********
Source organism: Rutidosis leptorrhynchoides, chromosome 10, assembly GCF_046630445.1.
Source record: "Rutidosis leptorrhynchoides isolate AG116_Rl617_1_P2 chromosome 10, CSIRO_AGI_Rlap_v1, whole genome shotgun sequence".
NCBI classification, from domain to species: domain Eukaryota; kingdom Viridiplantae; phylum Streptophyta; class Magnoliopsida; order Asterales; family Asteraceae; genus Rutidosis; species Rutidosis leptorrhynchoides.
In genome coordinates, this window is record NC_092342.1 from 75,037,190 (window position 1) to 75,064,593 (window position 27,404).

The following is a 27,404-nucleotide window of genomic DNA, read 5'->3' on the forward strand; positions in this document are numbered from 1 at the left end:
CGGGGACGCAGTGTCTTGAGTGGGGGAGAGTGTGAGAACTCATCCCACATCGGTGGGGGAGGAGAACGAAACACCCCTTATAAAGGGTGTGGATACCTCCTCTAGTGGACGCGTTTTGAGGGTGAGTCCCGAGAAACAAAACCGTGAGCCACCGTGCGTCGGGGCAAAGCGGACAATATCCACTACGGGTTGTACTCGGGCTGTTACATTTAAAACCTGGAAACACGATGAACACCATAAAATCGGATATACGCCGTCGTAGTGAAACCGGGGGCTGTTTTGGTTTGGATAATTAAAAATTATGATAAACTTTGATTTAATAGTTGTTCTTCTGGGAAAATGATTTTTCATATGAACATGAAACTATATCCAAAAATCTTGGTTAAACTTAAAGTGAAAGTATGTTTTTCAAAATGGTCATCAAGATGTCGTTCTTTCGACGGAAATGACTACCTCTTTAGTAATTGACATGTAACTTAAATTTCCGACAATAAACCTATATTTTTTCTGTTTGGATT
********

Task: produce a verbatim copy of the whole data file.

Source organism: Rutidosis leptorrhynchoides, chromosome 10, assembly GCF_046630445.1.
Source record: "Rutidosis leptorrhynchoides isolate AG116_Rl617_1_P2 chromosome 10, CSIRO_AGI_Rlap_v1, whole genome shotgun sequence".
NCBI classification, from domain to species: domain Eukaryota; kingdom Viridiplantae; phylum Streptophyta; class Magnoliopsida; order Asterales; family Asteraceae; genus Rutidosis; species Rutidosis leptorrhynchoides.
In genome coordinates, this window is record NC_092342.1 from 75,037,190 (window position 1) to 75,064,593 (window position 27,404).

The following is a 27,404-nucleotide window of genomic DNA, read 5'->3' on the forward strand; positions in this document are numbered from 1 at the left end:
CGGGGACGCAGTGTCTTGAGTGGGGGAGAGTGTGAGAACTCATCCCACATCGGTGGGGGAGGAGAACGAAACACCCCTTATAAAGGGTGTGGATACCTCCTCTAGTGGACGCGTTTTGAGGGTGAGTCCCGAGAAACAAAACCGTGAGCCACCGTGCGTCGGGGCAAAGCGGACAATATCCACTACGGGTTGTACTCGGGCTGTTACATTTAAAACCTGGAAACACGATGAACACCATAAAATCGGATATACGCCGTCGTAGTGAAACCGGGGGCTGTTTTGGTTTGGATAATTAAAAATTATGATAAACTTTGATTTAATAGTTGTTCTTCTGGGAAAATGATTTTTCATATGAACATGAAACTATATCCAAAAATCTTGGTTAAACTTAAAGTGAAAGTATGTTTTTCAAAATGGTCATCAAGATGTCGTTCTTTCGACGGAAATGACTACCTCTTTAGTAATTGACATGTAACTTAAATTTCCGACAATAAACCTATATTTTTTCTGTTTGGATT